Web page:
profile

music June 15, 2019

Queering the air with musician and producer Paul Mac

Paul Mac has gone from playing the organ at church to forming a band with Daniel Johns, remixing tracks by Kylie Minogue and recording his latest album, Mesmerism. Here, he discusses his art, his love of trains and his political activism. “Unless we are continuously vigilant about the rights that we’ve gained, they can quite easily disappear again.”

art June 8, 2019

AGSA director Rhana Devenport

After achieving significant success as the director of two major New Zealand galleries, Rhana Devenport brings her ambitious vision to the Art Gallery of South Australia. Here, she talks about building relationships with artists and creating a safe space for audiences to explore challenging ideas. “I think that it is our role, working in a cultural organisation, to love our audience, to be as absolutely in love with our audience, to be thinking in multiple ways about how to be as expansive and open as humanly possible.”

theatre June 1, 2019

Actress Kat Stewart’s realms of possibility

Although Kat Stewart is well known for playing dark, in-your-face characters, her life experience has led her to a greater appreciation of hope and contentment. Her latest stage role is in Melbourne Theatre Company’s Heisenberg. “The idea I really love is that we spend all this energy trying to control our lives and take comfort in that … but we have very, very, very little control and what this play confronts you with is: What if that is not a bad thing?”

television May 25, 2019

The many facets of Zindzi Okenyo’s world

Zindzi Okenyo is asserting herself through her art – on stage, on screen and in the recording studio. Here, the singer-songwriter and actor talks about growing up in different parts of Australia, travelling to her father’s birth country, and being comfortable in her own skin. “The older that I’ve gotten, the more it seems to me the way to be better is to know yourself as much as possible and then relax into it.”

theatre May 18, 2019

Stage advice from actor Hugo Weaving

During his illustrious career, Hugo Weaving has consistently returned to the STC stage, where he currently stars in Tennessee Williams’ Cat on a Hot Tin Roof. The actor discusses his upbringing, his concerns about the local film industry, and sharing the stage with his son. “I thought Harry would be really good in the role. But I didn’t say anything. I didn’t want any sense of nepotism. I just don’t think that’s right.”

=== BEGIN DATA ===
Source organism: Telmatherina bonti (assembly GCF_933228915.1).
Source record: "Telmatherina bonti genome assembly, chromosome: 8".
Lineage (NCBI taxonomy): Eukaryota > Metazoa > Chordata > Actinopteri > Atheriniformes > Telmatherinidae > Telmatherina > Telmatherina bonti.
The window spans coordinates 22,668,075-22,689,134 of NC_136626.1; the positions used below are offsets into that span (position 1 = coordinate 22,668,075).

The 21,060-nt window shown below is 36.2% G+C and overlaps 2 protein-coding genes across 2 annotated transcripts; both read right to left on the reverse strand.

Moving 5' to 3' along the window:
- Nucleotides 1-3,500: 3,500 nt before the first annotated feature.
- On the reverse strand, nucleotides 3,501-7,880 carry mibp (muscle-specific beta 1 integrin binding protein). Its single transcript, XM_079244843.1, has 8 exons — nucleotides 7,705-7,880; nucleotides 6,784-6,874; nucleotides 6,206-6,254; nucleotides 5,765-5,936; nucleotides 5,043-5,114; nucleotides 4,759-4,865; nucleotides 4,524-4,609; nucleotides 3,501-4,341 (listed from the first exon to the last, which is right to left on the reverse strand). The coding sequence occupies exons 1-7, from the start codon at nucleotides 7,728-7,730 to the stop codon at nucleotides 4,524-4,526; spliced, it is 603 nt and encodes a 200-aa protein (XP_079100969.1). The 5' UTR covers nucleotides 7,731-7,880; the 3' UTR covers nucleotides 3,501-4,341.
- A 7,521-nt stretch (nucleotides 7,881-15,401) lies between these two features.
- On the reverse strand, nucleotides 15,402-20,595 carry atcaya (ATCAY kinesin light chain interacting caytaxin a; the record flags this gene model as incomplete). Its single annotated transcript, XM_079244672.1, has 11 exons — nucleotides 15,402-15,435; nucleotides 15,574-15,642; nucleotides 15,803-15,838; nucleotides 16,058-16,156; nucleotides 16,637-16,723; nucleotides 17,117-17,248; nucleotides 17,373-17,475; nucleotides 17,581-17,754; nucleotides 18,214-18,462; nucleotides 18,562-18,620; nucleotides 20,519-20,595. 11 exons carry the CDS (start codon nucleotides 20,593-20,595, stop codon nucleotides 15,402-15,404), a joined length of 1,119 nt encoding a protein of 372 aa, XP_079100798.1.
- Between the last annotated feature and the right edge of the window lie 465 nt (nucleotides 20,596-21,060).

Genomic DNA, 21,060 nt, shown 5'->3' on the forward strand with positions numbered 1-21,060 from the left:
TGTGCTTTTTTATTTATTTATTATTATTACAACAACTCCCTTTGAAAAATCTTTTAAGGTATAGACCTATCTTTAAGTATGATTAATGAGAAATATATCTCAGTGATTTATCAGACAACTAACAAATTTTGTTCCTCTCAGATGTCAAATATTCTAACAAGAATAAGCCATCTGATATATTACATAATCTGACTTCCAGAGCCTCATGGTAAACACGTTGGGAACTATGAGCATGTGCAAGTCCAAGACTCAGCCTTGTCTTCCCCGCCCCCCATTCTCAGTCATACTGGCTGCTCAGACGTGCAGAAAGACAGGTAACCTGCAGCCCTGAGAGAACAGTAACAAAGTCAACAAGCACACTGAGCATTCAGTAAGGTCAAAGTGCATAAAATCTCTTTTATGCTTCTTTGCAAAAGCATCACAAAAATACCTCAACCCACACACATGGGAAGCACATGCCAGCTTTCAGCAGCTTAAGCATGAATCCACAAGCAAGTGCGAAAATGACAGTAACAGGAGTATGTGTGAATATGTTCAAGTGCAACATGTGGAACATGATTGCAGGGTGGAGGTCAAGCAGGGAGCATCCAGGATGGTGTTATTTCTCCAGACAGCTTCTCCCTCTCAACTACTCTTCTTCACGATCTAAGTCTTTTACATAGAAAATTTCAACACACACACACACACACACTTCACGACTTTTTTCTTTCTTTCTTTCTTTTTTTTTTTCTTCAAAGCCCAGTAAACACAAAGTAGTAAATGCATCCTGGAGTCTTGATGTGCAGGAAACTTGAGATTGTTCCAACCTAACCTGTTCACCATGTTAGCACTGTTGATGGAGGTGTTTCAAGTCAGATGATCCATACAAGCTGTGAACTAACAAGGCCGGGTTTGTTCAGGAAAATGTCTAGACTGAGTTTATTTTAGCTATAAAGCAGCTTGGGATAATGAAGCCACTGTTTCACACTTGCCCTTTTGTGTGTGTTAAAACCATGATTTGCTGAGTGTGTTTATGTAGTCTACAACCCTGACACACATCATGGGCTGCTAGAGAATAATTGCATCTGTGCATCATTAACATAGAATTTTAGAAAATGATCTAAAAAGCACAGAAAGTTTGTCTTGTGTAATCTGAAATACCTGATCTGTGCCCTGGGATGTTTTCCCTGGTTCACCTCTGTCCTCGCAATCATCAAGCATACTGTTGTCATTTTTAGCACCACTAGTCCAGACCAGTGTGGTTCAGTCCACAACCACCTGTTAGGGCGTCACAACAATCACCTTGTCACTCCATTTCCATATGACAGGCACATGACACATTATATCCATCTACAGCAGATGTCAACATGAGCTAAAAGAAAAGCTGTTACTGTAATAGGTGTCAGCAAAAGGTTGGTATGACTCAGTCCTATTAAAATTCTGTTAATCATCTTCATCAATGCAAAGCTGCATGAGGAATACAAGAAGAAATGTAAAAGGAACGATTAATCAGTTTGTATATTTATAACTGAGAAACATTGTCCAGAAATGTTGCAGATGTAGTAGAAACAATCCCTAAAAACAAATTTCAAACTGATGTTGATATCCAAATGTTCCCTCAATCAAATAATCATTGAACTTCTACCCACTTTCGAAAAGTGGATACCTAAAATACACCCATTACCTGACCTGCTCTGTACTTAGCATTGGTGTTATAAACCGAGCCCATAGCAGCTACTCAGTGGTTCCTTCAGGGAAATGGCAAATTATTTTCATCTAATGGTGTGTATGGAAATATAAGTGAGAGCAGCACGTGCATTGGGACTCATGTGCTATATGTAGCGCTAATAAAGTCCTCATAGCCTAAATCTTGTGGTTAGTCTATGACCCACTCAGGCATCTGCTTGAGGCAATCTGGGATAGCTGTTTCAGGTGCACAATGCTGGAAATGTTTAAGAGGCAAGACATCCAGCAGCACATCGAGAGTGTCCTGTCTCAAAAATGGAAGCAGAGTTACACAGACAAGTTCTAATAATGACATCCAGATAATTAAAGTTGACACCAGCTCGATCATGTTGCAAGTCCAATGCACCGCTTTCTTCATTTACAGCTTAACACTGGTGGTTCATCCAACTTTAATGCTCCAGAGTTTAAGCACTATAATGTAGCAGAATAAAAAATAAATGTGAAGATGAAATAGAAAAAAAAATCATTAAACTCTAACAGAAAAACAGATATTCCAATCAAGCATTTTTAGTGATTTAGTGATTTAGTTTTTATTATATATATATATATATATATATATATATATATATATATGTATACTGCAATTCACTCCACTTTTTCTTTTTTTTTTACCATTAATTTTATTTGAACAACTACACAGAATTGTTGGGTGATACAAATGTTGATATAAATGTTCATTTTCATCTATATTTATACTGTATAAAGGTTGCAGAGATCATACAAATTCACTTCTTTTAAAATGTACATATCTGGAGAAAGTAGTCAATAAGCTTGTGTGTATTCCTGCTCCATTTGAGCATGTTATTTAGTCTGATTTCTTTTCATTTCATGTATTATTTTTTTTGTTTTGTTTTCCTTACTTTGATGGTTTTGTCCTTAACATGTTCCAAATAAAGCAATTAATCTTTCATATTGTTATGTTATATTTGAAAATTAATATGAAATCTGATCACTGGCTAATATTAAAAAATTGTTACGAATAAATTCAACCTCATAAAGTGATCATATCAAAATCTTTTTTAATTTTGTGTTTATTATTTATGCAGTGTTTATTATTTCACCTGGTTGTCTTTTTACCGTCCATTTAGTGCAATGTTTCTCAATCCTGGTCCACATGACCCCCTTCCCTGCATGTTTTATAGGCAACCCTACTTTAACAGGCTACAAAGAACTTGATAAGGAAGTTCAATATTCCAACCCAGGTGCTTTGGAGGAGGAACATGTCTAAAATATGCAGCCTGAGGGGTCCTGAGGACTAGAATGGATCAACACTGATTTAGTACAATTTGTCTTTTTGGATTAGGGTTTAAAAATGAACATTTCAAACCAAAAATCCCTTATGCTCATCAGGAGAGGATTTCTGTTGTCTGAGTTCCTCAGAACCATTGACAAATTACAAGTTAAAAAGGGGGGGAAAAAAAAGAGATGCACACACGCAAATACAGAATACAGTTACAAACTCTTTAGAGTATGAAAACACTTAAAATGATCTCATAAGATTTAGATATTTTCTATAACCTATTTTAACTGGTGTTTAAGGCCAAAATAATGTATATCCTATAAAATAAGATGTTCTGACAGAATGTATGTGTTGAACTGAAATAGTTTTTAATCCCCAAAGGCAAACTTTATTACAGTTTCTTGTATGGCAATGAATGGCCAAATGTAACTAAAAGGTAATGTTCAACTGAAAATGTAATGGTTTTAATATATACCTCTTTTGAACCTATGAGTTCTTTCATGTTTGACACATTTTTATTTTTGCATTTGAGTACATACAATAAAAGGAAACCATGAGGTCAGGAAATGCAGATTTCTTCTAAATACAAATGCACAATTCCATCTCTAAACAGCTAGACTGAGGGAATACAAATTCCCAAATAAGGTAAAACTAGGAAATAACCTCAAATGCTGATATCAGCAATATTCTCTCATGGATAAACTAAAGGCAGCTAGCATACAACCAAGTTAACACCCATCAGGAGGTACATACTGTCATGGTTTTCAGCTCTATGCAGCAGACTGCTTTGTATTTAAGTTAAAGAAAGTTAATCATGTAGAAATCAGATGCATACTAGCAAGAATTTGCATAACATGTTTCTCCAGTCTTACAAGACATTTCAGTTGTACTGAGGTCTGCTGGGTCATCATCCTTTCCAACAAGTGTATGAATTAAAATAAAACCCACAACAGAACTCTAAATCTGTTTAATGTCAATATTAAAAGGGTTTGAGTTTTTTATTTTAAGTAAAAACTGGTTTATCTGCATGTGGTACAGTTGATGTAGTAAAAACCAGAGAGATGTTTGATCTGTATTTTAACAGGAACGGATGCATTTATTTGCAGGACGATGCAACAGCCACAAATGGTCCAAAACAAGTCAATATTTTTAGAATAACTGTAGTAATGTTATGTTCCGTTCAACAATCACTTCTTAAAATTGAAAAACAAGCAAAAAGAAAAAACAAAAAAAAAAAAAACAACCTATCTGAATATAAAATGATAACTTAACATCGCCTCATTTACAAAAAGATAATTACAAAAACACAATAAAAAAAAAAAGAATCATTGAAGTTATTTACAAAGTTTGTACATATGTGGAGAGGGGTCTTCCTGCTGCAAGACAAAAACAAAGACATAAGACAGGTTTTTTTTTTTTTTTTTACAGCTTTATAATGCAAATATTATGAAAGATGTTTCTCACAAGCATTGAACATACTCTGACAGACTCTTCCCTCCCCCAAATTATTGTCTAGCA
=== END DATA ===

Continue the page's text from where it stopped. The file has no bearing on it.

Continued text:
music May 11, 2019

Herbie Hancock’s chord of appeal

At the age of 79, Herbie Hancock has had a long and fruitful career, but the legendary jazz pianist remains forward-thinking. “There’s so much division happening globally and I actually believe that this is one of the final stages we need to solve, and fix, and learn from in order to be able to tackle climate change. That’s either going to do us in or we’re going to fix it.”

music May 4, 2019

Finding poetry in emotion with Aldous Harding

On her magical new album, Designer, Aldous Harding’s songs remain intensely personal. But she wants her listeners to make their own meaning of her music. “I can never listen to my work the way other people can, and if that’s what it makes them think of – if that’s what it draws up for them – then who am I to say that it’s not? Because I have no idea what it’s like to listen to my work. It doesn’t affect me in a positive or a negative way.”

art April 27, 2019

Angelica Mesiti emergent in Venice

As Sydney-born, Paris-based artist Angelica Mesiti prepares to show her three-channel video work Assembly in the Australian pavilion at the Venice Biennale, she talks about emotional responses, music as a salve and the vital need for connection. “Dissonance is a word that was really important to this work. Basically, the work is using music as a metaphor. It travels through dissonance, through harmony, through polyphony, through cacophony.”

art April 20, 2019

Artist Janet Laurence and the cost of living

Artist Janet Laurence explores the relationship between the metaphysical and the physical by giving voice to our fraught but soul-deep relationship with the world in which we live. “My first review read, ‘Janet Laurence deals with nature and the dark side of life and this is not where a woman should be.’ ” She dissolves into peals of laughter. “It was a female writer!”

art April 13, 2019

Rosslynd Piggott’s sense of self

As Rosslynd Piggott prepares for I Sense You But I Cannot See You – the second retrospective of her career at the National Gallery of Victoria – she reflects on her childhood in Frankston, her ambition as a young artist and her life’s work. “I did a year of teaching in 1981 in the remote Victorian country at Werrimull. I’d just come out of post-punk Melbourne, thrust up there in the middle of nowhere. I was never going to do three years up there. After that, I just ran away, basically, to St Kilda, doing dishwashing and waitressing. I knew I wanted to be an artist.”

books April 6, 2019

Remaking history with novelist Jordy Rosenberg

In his intricate debut novel, Confessions of the Fox, Jordy Rosenberg entwines the lives of an 18th-century transgender thief and the academic who becomes obsessed with his story. In doing so, Rosenberg aims to counteract the historical erasure – and the continuing persecution – of trans people. “There are many things missing from archives but sometimes even what is there can obscure more than it reveals.”